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The recent open letter from the National Farmers’ Union, the Roslin Institute, the Royal Society of Edinburgh and other esteemed and knowledgeable organisations criticising the Scottish Government’s policy and the negative implications of banning the cultivation of genetically modified (GM) crops, truly highlights the SNP’s obsession with the implementation of policies or standpoints that seem to be at odds with the rest of the United Kingdom.

It also illustrates the fact that it’s a transnational issue that Scotland can’t seal itself away from, in a similar vein to global economics, oil prices and climate change and is best dealt with within the Union.

From the campaign against austerity, condemning the migrant crisis at Calais, fox hunting and Trident, anything the UK Government do, the SNP-led Scottish Government must do the exact opposite as long as it promotes an independent Scotland.

This is nothing new; indeed nationalism constantly needs the “other” to compare and contrast itself against.

Without the promotion and constant reminder of imagined differences, nationalism and any party based on it will wither on the vine and lose its raison d’être.

Policy might not be to the benefit of the Scottish people or be based on well-researched scientific, social, cultural or 
historical evidence, but as long as it can contribute to 
bringing Scotland closer to independence and promote difference it will have served its 
purpose well.

David Bone

Ailsa Street West

Girvan, South Ayrshire

The Scottish Government’s ban on new nuclear power plants, GM crops and fracking will no doubt be a comfort to some.

However, others might 
lament that Scotland has been excepted from the probable benefits of the first two, and potentially made even more reliant 
on external power and food sources.

Another worrying issue is the historical record of administrations who recourse to bans of one sort or another, represented as being for the public good but often just in furtherance of their political aims.

Even those who support the spirit of individual prohibitions should be wary of them as a phenomenon – their overuse tends to lead away from consultation and towards oppression.

We should not accept that lightly.

R A Wallace

Standlane

Kincadine

Joanna Clarke (Letters, 18 August) states that the World Health Organisation (WHO) classes glyphosate as “probably carcinogenic”. Only the cancer agency of the Who made this claim.

The WHO agency on pesticide residues, the US Environment Protection Agency and most importantly the German Federal Institute for Risk Assessment that contains easily the largest toxicological data base on glyphosate, disagree with this designation.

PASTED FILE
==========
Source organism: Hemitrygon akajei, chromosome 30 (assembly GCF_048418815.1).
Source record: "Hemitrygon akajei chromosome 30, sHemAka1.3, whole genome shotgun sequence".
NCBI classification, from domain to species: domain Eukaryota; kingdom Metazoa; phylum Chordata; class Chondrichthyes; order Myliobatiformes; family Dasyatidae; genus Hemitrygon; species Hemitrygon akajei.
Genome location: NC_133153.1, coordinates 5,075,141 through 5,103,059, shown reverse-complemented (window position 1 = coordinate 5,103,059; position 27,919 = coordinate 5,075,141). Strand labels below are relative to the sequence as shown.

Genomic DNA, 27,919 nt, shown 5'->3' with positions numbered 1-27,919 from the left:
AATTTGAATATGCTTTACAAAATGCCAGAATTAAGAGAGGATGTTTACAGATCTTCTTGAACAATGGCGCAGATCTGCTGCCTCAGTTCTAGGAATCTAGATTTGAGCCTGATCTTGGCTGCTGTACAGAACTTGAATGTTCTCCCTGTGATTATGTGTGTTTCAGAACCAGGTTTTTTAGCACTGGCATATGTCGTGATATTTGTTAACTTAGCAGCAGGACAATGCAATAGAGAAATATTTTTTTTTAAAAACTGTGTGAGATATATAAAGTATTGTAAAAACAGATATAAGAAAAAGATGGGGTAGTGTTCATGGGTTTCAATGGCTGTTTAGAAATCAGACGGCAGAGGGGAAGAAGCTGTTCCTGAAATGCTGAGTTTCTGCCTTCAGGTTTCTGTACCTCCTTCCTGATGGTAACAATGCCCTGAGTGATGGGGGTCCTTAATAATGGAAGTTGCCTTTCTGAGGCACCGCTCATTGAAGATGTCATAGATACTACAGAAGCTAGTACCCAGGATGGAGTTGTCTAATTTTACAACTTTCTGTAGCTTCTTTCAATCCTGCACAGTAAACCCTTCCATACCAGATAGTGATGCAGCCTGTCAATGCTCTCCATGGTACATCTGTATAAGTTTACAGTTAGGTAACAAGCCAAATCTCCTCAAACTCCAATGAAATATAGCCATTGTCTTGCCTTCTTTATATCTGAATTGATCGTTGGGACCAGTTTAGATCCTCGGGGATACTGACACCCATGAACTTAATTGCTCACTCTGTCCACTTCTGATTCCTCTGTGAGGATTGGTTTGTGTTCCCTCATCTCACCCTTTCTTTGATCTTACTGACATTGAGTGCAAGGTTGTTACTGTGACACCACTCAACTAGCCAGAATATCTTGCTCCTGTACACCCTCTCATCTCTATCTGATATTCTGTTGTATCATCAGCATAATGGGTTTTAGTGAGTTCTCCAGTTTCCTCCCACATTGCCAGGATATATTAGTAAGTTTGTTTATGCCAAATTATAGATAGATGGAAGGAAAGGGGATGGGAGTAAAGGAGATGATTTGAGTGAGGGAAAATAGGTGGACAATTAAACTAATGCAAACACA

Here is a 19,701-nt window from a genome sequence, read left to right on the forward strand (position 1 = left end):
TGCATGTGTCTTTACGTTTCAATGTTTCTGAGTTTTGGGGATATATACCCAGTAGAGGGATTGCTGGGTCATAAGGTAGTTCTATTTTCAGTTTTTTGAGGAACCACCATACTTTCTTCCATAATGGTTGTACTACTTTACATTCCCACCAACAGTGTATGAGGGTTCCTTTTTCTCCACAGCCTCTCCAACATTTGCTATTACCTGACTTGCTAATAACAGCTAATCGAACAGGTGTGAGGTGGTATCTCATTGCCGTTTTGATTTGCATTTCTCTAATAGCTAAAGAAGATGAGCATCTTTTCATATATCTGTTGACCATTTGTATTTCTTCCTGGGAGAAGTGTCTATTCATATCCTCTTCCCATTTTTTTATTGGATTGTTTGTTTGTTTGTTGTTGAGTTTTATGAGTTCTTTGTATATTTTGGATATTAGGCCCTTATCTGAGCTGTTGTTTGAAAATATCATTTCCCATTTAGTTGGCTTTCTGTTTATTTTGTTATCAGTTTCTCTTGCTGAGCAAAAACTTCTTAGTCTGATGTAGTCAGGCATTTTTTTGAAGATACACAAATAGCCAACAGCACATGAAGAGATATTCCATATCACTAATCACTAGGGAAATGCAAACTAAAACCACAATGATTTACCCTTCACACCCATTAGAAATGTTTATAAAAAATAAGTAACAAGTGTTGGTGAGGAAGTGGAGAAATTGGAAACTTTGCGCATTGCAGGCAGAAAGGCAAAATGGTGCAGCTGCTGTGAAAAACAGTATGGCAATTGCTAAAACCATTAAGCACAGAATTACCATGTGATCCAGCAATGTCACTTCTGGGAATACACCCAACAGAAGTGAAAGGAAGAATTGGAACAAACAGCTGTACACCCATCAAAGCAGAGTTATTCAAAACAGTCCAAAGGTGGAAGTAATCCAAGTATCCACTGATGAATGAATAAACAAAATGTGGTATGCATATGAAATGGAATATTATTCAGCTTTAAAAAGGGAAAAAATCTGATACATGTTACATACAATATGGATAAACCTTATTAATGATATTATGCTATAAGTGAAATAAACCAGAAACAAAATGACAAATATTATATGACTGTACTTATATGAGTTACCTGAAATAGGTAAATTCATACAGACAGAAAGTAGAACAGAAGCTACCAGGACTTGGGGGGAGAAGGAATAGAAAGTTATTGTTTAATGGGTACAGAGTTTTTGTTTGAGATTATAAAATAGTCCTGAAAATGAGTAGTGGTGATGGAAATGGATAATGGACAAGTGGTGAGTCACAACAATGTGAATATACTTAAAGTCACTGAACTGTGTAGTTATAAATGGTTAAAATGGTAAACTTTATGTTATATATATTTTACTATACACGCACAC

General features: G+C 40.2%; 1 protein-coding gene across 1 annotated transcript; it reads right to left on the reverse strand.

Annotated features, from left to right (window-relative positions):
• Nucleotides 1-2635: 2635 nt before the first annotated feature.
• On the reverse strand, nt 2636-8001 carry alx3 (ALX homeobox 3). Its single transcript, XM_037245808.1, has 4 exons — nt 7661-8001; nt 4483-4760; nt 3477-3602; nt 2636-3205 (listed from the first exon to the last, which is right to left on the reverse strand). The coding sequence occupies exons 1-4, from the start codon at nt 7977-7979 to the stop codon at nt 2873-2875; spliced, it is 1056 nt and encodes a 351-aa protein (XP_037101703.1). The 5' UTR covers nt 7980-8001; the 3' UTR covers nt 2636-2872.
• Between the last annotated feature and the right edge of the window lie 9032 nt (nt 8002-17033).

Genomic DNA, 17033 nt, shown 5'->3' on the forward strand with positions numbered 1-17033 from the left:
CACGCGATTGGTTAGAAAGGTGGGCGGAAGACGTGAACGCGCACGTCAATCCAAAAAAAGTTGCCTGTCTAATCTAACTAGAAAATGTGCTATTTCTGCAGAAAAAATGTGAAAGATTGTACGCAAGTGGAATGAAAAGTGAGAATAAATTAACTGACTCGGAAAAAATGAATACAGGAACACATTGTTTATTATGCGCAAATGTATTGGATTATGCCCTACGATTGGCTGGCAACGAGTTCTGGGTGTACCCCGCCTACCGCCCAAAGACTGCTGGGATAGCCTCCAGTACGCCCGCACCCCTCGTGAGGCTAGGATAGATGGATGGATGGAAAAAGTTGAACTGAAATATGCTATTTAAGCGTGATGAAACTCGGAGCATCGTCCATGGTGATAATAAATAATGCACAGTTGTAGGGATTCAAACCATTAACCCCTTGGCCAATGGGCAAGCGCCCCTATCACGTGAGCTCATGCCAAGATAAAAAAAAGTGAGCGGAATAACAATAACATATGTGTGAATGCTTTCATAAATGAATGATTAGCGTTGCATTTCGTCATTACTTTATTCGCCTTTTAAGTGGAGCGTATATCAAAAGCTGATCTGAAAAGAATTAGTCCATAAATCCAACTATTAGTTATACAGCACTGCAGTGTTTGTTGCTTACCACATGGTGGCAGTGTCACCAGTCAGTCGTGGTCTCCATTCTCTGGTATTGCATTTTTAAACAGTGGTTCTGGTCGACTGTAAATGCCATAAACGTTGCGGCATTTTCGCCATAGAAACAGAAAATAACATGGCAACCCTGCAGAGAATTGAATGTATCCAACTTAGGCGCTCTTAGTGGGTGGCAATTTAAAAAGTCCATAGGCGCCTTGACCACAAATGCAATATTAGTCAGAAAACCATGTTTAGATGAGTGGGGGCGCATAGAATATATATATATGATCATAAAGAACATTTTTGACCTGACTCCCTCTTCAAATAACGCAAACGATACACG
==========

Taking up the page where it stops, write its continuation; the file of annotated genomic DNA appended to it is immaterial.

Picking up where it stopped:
This latter organisation points out that the Who cancer committee claims are based on very few documents, mainly on animals and with limited evidence in humans and of course ignore the importance of dose.

This same WHO cancer committee also placed hairdressing, art glass, night shifts, tea bag manufacturing and grapefruit juice in the same “probably carcinogenic” class along with emissions from frying food but not those from grilled food.

Ms Clarke continues to propagate the old myth about viral DNA being incorporated into the human genome purportedly intact and in some unspecified way causing cancer and diseases.

The virus referred to, the cauliflower mosaic virus, is found in 10 per cent of all cauliflowers and many other members of the brassica family that we eat routinely.If Ms Clarke’s logic is correct, eating cauliflower, cabbage, Brussels sprouts, turnip and so on provides a 10 per cent chance of getting cancer.

Like the grams of DNA we consume every day in our food, viral DNA is simply digested.

Finally Ms Clarke claims this SNP government has always opposed GM crops. That might have more to do with the Holyrood investigation initiated by Ms Sturgeon some 15 years ago in which she sided with the voices of ignorance and hysteria and against the presented scientific evidence.

(Prof) Tony Trewavas FRS FRSE

Scientific Alliance 
Scotland

North St David Street

Edinburgh

The SNP is naturally wary of any genetic process. A virus is an organism which cannot reproduce on its own.

It injects its DNA into cells of another organism to gain control of them for its own benefit. The Green is also an organism which injects its DNA into the cells of a host to gain control of them.

Sadly, lacking the science antibody, the SNP is highly vulnerable to this kind of infection.

David Hogg

Glanville Place

Edinburgh

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